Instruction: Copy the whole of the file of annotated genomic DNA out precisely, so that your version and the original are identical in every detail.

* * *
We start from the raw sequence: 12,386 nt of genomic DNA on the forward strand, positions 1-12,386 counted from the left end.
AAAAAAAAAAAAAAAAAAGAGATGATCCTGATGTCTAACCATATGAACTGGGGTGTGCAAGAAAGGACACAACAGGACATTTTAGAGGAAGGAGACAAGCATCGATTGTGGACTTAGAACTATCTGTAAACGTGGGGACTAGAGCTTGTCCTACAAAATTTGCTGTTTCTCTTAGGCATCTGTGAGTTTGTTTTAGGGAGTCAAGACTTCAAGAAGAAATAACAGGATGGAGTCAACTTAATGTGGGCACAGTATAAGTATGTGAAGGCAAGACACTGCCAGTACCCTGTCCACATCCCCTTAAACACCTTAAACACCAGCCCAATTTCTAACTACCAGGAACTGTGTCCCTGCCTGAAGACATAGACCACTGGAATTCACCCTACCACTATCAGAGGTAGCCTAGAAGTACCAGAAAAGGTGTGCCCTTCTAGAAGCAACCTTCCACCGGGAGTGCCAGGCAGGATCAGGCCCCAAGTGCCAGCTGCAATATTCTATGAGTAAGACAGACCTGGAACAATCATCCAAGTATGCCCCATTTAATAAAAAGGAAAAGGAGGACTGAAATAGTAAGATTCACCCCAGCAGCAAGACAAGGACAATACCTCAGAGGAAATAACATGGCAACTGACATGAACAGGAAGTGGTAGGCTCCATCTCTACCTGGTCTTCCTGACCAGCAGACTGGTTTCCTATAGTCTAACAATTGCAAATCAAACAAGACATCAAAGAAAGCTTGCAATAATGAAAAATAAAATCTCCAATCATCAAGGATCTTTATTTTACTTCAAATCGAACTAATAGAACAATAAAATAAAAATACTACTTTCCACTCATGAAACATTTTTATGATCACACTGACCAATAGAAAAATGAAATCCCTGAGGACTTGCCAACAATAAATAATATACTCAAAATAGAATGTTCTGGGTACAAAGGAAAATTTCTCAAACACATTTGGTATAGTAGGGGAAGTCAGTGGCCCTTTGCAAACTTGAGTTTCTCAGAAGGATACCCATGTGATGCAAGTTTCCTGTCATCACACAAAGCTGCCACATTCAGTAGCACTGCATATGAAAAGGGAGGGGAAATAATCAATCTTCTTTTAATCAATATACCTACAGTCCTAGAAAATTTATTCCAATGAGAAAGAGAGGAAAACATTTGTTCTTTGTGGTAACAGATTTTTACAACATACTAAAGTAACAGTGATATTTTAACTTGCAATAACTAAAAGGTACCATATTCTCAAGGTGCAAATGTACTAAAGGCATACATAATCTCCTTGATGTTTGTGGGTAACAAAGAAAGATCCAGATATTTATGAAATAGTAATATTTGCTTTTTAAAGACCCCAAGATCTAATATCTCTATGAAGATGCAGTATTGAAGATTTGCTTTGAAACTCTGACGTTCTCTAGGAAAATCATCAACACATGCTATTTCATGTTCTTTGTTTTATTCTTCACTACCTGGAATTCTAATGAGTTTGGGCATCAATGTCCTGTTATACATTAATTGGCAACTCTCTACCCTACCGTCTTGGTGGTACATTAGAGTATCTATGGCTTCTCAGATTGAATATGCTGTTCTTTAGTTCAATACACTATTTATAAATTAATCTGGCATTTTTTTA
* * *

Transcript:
We start from the raw sequence: 12,386 nt of genomic DNA on the forward strand, positions 1-12,386 counted from the left end.
AAAAAAAAAAAAAAAAAAGAGATGATCCTGATGTCTAACCATATGAACTGGGGTGTGCAAGAAAGGACACAACAGGACATTTTAGAGGAAGGAGACAAGCATCGATTGTGGACTTAGAACTATCTGTAAACGTGGGGACTAGAGCTTGTCCTACAAAATTTGCTGTTTCTCTTAGGCATCTGTGAGTTTGTTTTAGGGAGTCAAGACTTCAAGAAGAAATAACAGGATGGAGTCAACTTAATGTGGGCACAGTATAAGTATGTGAAGGCAAGACACTGCCAGTACCCTGTCCACATCCCCTTAAACACCTTAAACACCAGCCCAATTTCTAACTACCAGGAACTGTGTCCCTGCCTGAAGACATAGACCACTGGAATTCACCCTACCACTATCAGAGGTAGCCTAGAAGTACCAGAAAAGGTGTGCCCTTCTAGAAGCAACCTTCCACCGGGAGTGCCAGGCAGGATCAGGCCCCAAGTGCCAGCTGCAATATTCTATGAGTAAGACAGACCTGGAACAATCATCCAAGTATGCCCCATTTAATAAAAAGGAAAAGGAGGACTGAAATAGTAAGATTCACCCCAGCAGCAAGACAAGGACAATACCTCAGAGGAAATAACATGGCAACTGACATGAACAGGAAGTGGTAGGCTCCATCTCTACCTGGTCTTCCTGACCAGCAGACTGGTTTCCTATAGTCTAACAATTGCAAATCAAACAAGACATCAAAGAAAGCTTGCAATAATGAAAAATAAAATCTCCAATCATCAAGGATCTTTATTTTACTTCAAATCGAACTAATAGAACAATAAAATAAAAATACTACTTTCCACTCATGAAACATTTTTATGATCACACTGACCAATAGAAAAATGAAATCCCTGAGGACTTGCCAACAATAAATAATATACTCAAAATAGAATGTTCTGGGTACAAAGGAAAATTTCTCAAACACATTTGGTATAGTAGGGGAAGTCAGTGGCCCTTTGCAAACTTGAGTTTCTCAGAAGGATACCCATGTGATGCAAGTTTCCTGTCATCACACAAAGCTGCCACATTCAGTAGCACTGCATATGAAAAGGGAGGGGAAATAATCAATCTTCTTTTAATCAATATACCTACAGTCCTAGAAAATTTATTCCAATGAGAAAGAGAGGAAAACATTTGTTCTTTGTGGTAACAGATTTTTACAACATACTAAAGTAACAGTGATATTTTAACTTGCAATAACTAAAAGGTACCATATTCTCAAGGTGCAAATGTACTAAAGGCATACATAATCTCCTTGATGTTTGTGGGTAACAAAGAAAGATCCAGATATTTATGAAATAGTAATATTTGCTTTTTAAAGACCCCAAGATCTAATATCTCTATGAAGATGCAGTATTGAAGATTTGCTTTGAAACTCTGACGTTCTCTAGGAAAATCATCAACACATGCTATTTCATGTTCTTTGTTTTATTCTTCACTACCTGGAATTCTAATGAGTTTGGGCATCAATGTCCTGTTATACATTAATTGGCAACTCTCTACCCTACCGTCTTGGTGGTACATTAGAGTATCTATGGCTTCTCAGATTGAATATGCTGTTCTTTAGTTCAATACACTATTTATAAATTAATCTGGCATTTTTTTA